Shorter Reads

Want to read a story with all the depth, questions and quality of a novel, written by highly skilled writers in about 5% of the space? Short stories can be heartbreaking, mysterious and incredibly detailed; for a perfectly formed, bite-sized smorgasbord of stories, browse our Short Story recommendations here.

Blind Spot

Blind Spot

Author: Paula Hawkins Format: Paperback Release Date: 14/04/2022

'How can you say things like this? How can you be so blind?' Since they were kids, Edie, Jake and Ryan have been the closest of friends. It's been the three of them against the world. Edie thought the bonds between them were unbreakable. So when Jake is brutally murdered and Ryan accused of the crime, her world is shattered. Edie is alone for the first time in years, living in the remote house that she and Jake shared. She is grief-stricken and afraid - with good reason. Because someone is watching. Someone has been waiting for this moment. Now that Edie is alone, the past she tried so hard to leave behind is about to catch up with her...

Witness

Witness

Author: Alex Wheatle Format: Paperback Release Date: 14/04/2022

To tell the truth? Or protect his family? Cornell is having a bad time. Kicked out of secondary school for a fight he didn't start, he finds himself in a Pupil Referral Unit. Here he makes friends with one of the Sinclair family. You don't mess with the Sinclairs, and when Ryan Sinclair demands Cornell comes with him to teach another student some respect, Ryan witnesses something that will change his life. Torn between protecting his family and himself, Cornell has one hell of a decision to make. This is published as part of the Quick Reads series, which aims to share the joy of reading with adults who are improving their literacy. It is Alex Wheatle at his best: a thrilling, pacy story that is full of moral complexity and insight into gang violence.

Voting Day

Voting Day

Author: Clare O'Dea Format: Paperback Release Date: 01/04/2022

Threaded with engaging detail on class, and the pull between traditional ideas about how women should live and the drive for female independence from men, Clare O’Dea’s Voting Day is an absorbing, read-in-one-sitting novella. Told from the perspectives of four women in 1959, on the day Swiss men voted against giving women the right to vote, the author reveals the differences between women’s lives and attitudes, and also what unites them. It’s a delicate, illuminating and immediately engaging work, told with elegance and insight as the women’s lives intersect on this decisive day. First we meet Vreni, a hardworking farmer’s wife who’s heading from the countryside for an operation in Bern, but not before she’s prepared her household for her absence. In Bern, Vreni meets Margrit, her daughter. With Margrit trying to forge an independent life, their time together reveals the pull between the old and the new, country and town, and intergenerational conflicts, but also the persistence of male control over women no matter what their age or location. The fact that it’s Vreni who tackles her daughter’s predicament also sheds light on the way assumptions about people can blind us from seeing the truth. While outwardly confident, in reality Margrit feels like she’s in a “thorny, overgrown forest from the most frightening fairy tales…lost and helpless”, while her apparently old-fashioned, downtrodden mother asserts herself with glorious verve. At the hospital we switch to Esther’s narrative. She’s a cleaner with connections to Verni and Margrit, a young mother who’s been abandoned by her husband and left in dire straits. In turn, hospital administrator Beatrice has been campaigning for the “yes” vote and is determined to help Esther. The four characters, and the connections between them, embody and amplify varied realities of women’s lives at this time — still restricted by men clinging onto power over public and private life, but straining towards a new era of greater equality.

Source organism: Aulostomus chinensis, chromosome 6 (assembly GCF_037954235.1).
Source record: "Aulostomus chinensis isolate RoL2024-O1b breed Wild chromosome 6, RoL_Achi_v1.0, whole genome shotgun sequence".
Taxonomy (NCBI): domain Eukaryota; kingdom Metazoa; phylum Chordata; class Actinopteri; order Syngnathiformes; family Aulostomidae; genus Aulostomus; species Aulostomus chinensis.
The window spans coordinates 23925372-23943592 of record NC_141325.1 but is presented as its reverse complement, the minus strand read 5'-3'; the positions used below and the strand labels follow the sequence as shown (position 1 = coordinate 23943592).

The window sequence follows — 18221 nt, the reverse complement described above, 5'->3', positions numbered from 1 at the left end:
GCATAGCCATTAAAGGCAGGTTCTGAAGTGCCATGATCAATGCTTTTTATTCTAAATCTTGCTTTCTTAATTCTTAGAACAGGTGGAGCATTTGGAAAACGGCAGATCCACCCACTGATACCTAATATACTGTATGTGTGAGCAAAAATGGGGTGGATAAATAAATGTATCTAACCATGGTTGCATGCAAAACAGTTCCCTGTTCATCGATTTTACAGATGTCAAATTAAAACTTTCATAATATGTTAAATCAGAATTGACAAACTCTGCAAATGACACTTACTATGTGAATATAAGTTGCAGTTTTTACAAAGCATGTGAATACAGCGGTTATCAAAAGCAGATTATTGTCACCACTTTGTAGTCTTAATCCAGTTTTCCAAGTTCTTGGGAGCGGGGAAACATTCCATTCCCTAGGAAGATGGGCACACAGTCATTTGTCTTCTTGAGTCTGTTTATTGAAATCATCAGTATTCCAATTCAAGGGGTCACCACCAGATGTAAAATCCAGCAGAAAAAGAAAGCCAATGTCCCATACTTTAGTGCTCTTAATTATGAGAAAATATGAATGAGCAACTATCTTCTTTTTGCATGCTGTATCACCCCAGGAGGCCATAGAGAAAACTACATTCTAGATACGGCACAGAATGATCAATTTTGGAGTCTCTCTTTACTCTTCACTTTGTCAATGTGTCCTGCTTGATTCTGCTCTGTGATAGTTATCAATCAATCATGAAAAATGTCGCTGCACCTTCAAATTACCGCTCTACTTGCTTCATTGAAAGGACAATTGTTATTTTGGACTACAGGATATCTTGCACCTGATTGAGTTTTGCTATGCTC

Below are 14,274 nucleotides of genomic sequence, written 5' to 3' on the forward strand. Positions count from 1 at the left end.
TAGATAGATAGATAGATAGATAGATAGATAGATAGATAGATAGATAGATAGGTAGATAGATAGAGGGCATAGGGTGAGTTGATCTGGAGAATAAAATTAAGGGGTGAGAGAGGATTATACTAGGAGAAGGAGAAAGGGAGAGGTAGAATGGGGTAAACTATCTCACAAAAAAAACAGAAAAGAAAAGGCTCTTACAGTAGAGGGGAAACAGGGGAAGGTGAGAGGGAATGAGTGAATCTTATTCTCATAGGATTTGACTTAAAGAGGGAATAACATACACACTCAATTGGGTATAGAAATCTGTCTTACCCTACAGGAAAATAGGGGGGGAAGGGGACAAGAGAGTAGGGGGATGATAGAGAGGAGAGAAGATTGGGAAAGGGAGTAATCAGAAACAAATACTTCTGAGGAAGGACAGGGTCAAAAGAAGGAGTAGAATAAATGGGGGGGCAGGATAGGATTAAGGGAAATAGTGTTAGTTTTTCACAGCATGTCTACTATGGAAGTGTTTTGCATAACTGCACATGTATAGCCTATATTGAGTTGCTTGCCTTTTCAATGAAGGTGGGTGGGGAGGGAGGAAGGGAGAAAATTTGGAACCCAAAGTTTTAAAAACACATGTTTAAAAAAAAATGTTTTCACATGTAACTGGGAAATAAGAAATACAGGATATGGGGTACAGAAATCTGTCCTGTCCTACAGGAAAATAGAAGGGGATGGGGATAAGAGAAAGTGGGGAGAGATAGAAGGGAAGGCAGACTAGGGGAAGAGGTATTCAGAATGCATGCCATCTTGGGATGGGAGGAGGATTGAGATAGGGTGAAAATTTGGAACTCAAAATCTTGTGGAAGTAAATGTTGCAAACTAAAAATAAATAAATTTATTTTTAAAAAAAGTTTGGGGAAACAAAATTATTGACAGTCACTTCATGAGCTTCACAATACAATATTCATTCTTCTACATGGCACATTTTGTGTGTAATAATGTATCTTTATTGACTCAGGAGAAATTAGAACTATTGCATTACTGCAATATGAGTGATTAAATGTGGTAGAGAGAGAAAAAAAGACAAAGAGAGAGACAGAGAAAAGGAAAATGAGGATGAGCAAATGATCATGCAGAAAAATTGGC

Homesickness

Homesickness

Author: Colin Barrett Format: Paperback Release Date: 10/03/2022

From the prize-winning author of YOUNG SKINS, comes HOMESICKNESS - a quietly caustic, startlingly beautiful and wonderfully wry new short story collection. In these eight stories, Barrett takes us back to the barren backwaters of County Mayo, via Toronto, and illuminates the lives of outcasts, misfits and malcontents with an eye for the abrupt and absurd. A quiet night in the neighbourhood pub is shattered by the arrival of a sword wielding fugitive. A funeral party teeters on the edge of this world and the next, as ghosts won't simply lay in wake. A shooting sees an everyday call-out lead a policewoman to confront the banality of her own existence. A true follow-up to his electrifying debut collection, HOMESICKNESS marks Colin Barrett out as our most brilliantly original and captivating storyteller.